"Añu") despite being in different botanical families bear many
morphological similarities. Both produce elongate tubers slightly roughened
from the enlarged scale leaves.
Sources for dating the presence and importance of Andean tubers include
illustrations on wooden vessels (keros), ceramic urns, and sculptures. Images
of Oxalis tuberosa and Ullucus tuberosus have been documented on
keros from the early post-conquest era in Southern Peru (Vargas 1981). A
"pacheco" urn dated to 950 (before present) BP from the central Peruvian
highlands is decorated with paintings of all three of these tubers (Yacovleff
and Herrera 1934, Sperling 1987). Botanical material from several coastal
Peruvian archaeological sites has also been identified as containing starch
grains, vessels and xylem elements of all three of the crops discussed in this
paper (Martins 1976). Evidence of Oxalis tuberosa and Ullucus
tuberosus dating to ±4,250-4,050 BP has been recorded in the dry coastal
dessert of Peru (Martins 1976). One highland archaeological site, Tres
Ventanas at 3,925 m has yielded material of Ullucus tuberosus reputed to
be from a time period 10,000 years BP (Engel 1970).
These three crops are cultivated in the Andean region from Venezuela to
Argentina (Fig. 7). Outside of the Andean region Oxalis tuberosa is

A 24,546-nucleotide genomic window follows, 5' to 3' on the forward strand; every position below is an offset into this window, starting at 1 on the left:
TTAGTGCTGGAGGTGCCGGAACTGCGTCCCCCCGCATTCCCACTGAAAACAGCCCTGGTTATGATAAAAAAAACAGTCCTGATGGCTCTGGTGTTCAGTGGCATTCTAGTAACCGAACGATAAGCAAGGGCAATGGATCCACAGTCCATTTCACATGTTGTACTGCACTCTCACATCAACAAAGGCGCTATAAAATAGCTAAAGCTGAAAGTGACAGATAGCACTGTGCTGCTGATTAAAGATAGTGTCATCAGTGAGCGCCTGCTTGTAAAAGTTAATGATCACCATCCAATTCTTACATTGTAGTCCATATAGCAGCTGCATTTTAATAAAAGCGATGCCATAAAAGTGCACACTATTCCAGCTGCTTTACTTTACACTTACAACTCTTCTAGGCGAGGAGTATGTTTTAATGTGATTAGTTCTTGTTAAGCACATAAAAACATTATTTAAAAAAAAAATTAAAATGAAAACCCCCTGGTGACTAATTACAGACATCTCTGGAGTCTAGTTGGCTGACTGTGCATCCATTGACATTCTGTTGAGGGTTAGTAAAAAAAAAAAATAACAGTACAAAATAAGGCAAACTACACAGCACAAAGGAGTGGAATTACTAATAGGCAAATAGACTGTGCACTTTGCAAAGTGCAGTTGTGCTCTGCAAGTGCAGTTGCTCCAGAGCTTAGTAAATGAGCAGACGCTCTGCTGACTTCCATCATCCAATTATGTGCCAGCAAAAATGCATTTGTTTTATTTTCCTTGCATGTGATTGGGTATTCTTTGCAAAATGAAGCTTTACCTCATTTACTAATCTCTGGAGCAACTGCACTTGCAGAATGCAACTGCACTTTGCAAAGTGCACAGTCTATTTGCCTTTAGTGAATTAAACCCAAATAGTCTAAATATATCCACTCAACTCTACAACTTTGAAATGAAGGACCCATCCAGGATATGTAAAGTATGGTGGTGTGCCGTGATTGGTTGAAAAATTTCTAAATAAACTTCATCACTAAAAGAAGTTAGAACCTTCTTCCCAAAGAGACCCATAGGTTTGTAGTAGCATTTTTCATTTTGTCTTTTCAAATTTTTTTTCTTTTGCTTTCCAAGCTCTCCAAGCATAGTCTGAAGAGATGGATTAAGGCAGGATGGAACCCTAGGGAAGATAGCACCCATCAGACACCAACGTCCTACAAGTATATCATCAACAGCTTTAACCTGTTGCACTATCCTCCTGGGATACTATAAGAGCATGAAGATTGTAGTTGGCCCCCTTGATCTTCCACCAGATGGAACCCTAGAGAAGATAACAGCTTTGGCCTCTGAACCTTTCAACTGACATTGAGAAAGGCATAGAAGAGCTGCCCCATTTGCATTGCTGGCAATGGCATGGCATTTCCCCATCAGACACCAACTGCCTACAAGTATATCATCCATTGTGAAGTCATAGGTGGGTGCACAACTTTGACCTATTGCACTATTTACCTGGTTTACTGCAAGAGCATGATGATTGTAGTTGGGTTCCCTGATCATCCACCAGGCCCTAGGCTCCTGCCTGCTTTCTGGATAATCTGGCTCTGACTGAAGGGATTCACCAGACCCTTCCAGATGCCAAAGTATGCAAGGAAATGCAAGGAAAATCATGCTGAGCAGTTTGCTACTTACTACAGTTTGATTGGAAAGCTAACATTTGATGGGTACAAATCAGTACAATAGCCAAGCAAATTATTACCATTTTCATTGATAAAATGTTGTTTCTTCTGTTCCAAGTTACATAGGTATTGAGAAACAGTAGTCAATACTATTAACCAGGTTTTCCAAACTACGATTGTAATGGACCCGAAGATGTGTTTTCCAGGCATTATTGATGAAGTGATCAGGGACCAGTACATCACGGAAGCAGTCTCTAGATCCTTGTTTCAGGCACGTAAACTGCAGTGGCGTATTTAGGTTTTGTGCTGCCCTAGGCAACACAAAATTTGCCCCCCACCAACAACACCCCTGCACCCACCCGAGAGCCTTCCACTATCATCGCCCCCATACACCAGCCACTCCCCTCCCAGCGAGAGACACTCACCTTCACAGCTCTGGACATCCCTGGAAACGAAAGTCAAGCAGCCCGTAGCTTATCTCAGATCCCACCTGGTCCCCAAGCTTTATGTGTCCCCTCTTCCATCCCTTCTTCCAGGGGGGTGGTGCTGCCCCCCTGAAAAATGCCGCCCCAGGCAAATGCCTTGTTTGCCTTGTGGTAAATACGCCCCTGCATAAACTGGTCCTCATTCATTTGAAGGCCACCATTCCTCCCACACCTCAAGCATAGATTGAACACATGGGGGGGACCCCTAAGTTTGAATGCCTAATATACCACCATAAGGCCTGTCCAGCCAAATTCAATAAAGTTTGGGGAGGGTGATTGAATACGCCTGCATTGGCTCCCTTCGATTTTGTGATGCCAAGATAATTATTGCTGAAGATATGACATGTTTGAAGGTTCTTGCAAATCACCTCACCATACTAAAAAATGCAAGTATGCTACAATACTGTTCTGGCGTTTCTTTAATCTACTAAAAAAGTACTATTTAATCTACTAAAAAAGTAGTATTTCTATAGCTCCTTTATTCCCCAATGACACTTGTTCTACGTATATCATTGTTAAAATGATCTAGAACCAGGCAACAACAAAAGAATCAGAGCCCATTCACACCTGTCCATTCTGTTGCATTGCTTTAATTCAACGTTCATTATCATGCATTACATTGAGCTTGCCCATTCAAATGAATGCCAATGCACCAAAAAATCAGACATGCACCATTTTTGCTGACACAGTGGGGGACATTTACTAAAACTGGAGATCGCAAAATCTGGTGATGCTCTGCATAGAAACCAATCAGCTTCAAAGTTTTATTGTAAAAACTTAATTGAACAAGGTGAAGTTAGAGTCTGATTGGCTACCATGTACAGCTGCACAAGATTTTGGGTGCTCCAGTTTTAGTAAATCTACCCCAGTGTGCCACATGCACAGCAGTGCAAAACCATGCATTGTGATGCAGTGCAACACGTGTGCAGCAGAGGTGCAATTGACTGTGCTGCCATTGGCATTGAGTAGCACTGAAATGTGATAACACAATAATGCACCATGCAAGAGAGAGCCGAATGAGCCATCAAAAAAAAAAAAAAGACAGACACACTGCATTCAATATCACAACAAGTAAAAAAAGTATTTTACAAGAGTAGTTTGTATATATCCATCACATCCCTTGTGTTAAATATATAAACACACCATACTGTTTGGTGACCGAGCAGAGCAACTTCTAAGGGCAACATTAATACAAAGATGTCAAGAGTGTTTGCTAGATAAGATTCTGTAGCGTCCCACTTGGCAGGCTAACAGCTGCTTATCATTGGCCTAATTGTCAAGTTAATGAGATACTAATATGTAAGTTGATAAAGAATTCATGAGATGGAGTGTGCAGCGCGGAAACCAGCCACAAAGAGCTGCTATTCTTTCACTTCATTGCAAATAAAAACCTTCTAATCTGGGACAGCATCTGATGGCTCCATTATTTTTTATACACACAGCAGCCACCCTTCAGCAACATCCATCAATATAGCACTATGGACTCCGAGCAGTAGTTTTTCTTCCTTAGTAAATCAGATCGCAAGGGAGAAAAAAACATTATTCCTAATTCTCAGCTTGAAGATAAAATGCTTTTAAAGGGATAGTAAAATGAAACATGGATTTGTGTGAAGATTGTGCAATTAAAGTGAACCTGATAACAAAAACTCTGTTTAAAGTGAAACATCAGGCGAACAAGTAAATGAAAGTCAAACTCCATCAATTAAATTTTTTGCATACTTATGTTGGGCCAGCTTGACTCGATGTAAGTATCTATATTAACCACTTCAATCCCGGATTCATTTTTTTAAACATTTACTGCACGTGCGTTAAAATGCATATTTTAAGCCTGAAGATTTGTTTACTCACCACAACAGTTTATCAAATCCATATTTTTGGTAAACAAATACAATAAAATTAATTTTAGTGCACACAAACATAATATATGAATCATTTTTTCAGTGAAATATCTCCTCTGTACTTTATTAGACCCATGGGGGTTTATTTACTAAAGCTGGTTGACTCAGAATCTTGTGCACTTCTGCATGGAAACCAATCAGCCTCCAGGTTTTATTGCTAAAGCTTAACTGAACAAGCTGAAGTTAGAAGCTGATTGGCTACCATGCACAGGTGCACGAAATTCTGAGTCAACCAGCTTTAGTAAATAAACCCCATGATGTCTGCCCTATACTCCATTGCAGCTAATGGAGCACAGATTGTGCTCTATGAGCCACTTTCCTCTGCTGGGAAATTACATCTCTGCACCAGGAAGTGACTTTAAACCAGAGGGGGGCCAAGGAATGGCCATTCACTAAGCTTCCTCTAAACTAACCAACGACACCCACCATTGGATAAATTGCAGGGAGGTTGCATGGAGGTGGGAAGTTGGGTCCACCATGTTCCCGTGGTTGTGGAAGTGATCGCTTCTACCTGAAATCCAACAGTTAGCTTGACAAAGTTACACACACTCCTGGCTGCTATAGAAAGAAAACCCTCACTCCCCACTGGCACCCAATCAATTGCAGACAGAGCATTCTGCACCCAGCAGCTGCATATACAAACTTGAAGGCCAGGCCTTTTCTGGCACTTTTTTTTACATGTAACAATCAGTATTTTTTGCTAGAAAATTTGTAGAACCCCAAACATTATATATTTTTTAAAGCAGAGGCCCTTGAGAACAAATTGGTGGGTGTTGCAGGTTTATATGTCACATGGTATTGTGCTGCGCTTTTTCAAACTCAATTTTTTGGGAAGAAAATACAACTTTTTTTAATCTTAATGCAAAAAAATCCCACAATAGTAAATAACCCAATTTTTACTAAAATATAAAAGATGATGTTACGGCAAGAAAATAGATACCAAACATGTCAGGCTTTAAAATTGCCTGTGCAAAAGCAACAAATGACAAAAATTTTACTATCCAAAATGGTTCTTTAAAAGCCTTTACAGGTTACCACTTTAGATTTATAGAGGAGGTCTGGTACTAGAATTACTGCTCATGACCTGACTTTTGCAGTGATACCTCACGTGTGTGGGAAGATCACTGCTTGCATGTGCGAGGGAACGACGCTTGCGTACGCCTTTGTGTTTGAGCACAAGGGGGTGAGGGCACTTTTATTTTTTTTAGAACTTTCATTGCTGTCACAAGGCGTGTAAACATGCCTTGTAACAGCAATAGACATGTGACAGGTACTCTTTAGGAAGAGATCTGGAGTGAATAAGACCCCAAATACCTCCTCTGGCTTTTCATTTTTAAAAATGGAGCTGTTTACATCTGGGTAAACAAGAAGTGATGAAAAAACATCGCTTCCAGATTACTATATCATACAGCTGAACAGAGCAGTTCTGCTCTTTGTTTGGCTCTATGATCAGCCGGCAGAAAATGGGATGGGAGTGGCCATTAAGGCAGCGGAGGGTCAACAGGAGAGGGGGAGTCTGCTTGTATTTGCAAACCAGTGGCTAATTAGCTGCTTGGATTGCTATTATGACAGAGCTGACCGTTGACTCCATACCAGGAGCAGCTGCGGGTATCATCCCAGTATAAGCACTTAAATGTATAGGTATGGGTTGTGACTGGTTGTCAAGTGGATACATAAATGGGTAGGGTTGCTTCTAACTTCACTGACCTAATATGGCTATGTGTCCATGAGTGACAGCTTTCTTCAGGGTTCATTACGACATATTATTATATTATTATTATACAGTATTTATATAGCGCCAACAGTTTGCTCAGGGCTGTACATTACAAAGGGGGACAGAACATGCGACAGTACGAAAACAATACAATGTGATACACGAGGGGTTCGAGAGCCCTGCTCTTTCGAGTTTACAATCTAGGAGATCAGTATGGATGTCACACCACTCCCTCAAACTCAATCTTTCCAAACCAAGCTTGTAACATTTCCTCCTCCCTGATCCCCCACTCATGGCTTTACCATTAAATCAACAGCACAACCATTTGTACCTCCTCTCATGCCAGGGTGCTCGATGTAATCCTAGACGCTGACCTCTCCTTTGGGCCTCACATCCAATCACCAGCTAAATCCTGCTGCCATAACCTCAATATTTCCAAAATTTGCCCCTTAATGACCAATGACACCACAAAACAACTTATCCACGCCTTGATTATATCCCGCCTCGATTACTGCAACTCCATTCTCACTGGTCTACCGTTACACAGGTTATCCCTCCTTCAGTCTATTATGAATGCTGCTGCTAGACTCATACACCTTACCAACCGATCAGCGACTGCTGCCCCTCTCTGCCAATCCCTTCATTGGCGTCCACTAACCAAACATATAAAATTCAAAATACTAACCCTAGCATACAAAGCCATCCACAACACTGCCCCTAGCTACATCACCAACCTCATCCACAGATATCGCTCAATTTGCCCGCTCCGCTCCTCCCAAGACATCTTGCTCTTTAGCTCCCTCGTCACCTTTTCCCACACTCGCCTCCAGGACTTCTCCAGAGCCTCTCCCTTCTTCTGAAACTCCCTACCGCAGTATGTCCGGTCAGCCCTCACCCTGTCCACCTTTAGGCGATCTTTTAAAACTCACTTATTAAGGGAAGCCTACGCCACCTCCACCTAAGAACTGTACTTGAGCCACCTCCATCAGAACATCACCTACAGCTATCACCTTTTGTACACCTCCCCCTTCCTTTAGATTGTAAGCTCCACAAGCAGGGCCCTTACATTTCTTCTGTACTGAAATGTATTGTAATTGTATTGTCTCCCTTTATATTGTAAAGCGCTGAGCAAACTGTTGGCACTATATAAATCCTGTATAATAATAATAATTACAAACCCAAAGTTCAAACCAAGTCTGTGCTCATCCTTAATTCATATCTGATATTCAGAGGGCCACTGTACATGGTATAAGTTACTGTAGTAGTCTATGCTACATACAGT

cultivated commercially in Mexico and New Zealand (Fig. 8). Compared to
potatoes, which are now cultivated in 130 countries around the world, these
tubers are essentially still unknown outside of the Andean region. The crop
characteristics that have, up to now, caused this limited distribution will be
As with most tuber crops, all three Andean tuber crops discussed here are
propagated vegetatively. Whole tubers are selected from storage for annual
planting. No effort is made to select larger or more vigorous appearing
tubers. In fact, smaller tubers are preferred for planting in Peru as they are
less valuable for food.
As these tuber crops have been vegetatively propagated from thousands of years
there has been little selection pressure for sexual seed production, a common
pattern in most vegetative crops. Seed production is uncommon in two of these
tubers. Ullucus tuberosus and Oxalis tuberosa. Ullucus
tuberosus was long thought to be have been a completely sterile plant.
However, fruit production has recently been independently documented (Rousi et
al. 1986, 1988; Sperling 1987) and germination has been observed for some true
seed (Rousi et al. 1988). True viable seed has only recently been documented
in Oxalis tuberosa (Gibbs et al. 1978) while Tropaeolum tuberosum
is known to occasionally produce fruits with viable seed (J. Rea pers. commun.).
All three tuber crops are adapted to high Andean altitudes of 2,400-4,000 m
(4,200) where introduced Old World crops are not well adapted. The few other